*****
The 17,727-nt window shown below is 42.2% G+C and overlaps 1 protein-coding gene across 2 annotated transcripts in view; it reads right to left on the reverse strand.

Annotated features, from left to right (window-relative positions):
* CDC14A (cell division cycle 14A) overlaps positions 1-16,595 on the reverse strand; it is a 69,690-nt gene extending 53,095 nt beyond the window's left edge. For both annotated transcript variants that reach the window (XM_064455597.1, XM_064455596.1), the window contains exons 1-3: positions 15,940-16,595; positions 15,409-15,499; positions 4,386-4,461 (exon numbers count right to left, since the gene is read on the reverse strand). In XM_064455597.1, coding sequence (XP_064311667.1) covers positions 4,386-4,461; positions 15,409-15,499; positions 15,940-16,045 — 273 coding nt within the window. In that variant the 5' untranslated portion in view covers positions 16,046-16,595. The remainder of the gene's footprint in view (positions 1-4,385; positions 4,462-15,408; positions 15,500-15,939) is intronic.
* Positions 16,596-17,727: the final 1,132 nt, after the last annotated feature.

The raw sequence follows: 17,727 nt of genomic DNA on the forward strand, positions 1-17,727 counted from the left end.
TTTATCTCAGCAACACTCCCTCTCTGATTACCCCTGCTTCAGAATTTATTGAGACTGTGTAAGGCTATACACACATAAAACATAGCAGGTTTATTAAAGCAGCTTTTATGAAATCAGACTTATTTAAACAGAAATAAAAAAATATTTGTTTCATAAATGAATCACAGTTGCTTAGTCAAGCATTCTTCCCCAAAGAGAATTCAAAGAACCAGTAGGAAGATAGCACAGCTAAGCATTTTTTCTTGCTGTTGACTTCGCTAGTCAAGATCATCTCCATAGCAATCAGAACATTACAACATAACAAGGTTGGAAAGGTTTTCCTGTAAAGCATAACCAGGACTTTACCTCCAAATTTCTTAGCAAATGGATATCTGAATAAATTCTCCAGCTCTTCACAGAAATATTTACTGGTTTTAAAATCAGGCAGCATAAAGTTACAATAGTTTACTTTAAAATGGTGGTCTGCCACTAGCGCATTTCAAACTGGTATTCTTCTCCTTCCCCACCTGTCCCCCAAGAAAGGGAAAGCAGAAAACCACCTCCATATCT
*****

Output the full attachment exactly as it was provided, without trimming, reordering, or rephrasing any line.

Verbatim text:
The 17,727-nt window shown below is 42.2% G+C and overlaps 1 protein-coding gene across 2 annotated transcripts in view; it reads right to left on the reverse strand.

Annotated features, from left to right (window-relative positions):
* CDC14A (cell division cycle 14A) overlaps positions 1-16,595 on the reverse strand; it is a 69,690-nt gene extending 53,095 nt beyond the window's left edge. For both annotated transcript variants that reach the window (XM_064455597.1, XM_064455596.1), the window contains exons 1-3: positions 15,940-16,595; positions 15,409-15,499; positions 4,386-4,461 (exon numbers count right to left, since the gene is read on the reverse strand). In XM_064455597.1, coding sequence (XP_064311667.1) covers positions 4,386-4,461; positions 15,409-15,499; positions 15,940-16,045 — 273 coding nt within the window. In that variant the 5' untranslated portion in view covers positions 16,046-16,595. The remainder of the gene's footprint in view (positions 1-4,385; positions 4,462-15,408; positions 15,500-15,939) is intronic.
* Positions 16,596-17,727: the final 1,132 nt, after the last annotated feature.

The raw sequence follows: 17,727 nt of genomic DNA on the forward strand, positions 1-17,727 counted from the left end.
TTTATCTCAGCAACACTCCCTCTCTGATTACCCCTGCTTCAGAATTTATTGAGACTGTGTAAGGCTATACACACATAAAACATAGCAGGTTTATTAAAGCAGCTTTTATGAAATCAGACTTATTTAAACAGAAATAAAAAAATATTTGTTTCATAAATGAATCACAGTTGCTTAGTCAAGCATTCTTCCCCAAAGAGAATTCAAAGAACCAGTAGGAAGATAGCACAGCTAAGCATTTTTTCTTGCTGTTGACTTCGCTAGTCAAGATCATCTCCATAGCAATCAGAACATTACAACATAACAAGGTTGGAAAGGTTTTCCTGTAAAGCATAACCAGGACTTTACCTCCAAATTTCTTAGCAAATGGATATCTGAATAAATTCTCCAGCTCTTCACAGAAATATTTACTGGTTTTAAAATCAGGCAGCATAAAGTTACAATAGTTTACTTTAAAATGGTGGTCTGCCACTAGCGCATTTCAAACTGGTATTCTTCTCCTTCCCCACCTGTCCCCCAAGAAAGGGAAAGCAGAAAACCACCTCCATATCT